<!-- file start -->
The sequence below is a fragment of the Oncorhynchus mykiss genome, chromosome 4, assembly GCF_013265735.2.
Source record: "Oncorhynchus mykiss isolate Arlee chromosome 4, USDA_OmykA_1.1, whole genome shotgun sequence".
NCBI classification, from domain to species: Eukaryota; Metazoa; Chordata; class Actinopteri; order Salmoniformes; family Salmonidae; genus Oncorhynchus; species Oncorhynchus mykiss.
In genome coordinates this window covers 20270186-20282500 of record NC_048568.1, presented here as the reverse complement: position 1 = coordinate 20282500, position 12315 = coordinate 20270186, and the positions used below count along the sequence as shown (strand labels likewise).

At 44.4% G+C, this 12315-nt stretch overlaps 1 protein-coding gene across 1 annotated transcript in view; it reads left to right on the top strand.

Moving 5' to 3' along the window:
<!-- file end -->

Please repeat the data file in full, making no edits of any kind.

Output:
The sequence below is a fragment of the Oncorhynchus mykiss genome, chromosome 4, assembly GCF_013265735.2.
Source record: "Oncorhynchus mykiss isolate Arlee chromosome 4, USDA_OmykA_1.1, whole genome shotgun sequence".
NCBI classification, from domain to species: Eukaryota; Metazoa; Chordata; class Actinopteri; order Salmoniformes; family Salmonidae; genus Oncorhynchus; species Oncorhynchus mykiss.
In genome coordinates this window covers 20270186-20282500 of record NC_048568.1, presented here as the reverse complement: position 1 = coordinate 20282500, position 12315 = coordinate 20270186, and the positions used below count along the sequence as shown (strand labels likewise).

At 44.4% G+C, this 12315-nt stretch overlaps 1 protein-coding gene across 1 annotated transcript in view; it reads left to right on the top strand.

Moving 5' to 3' along the window: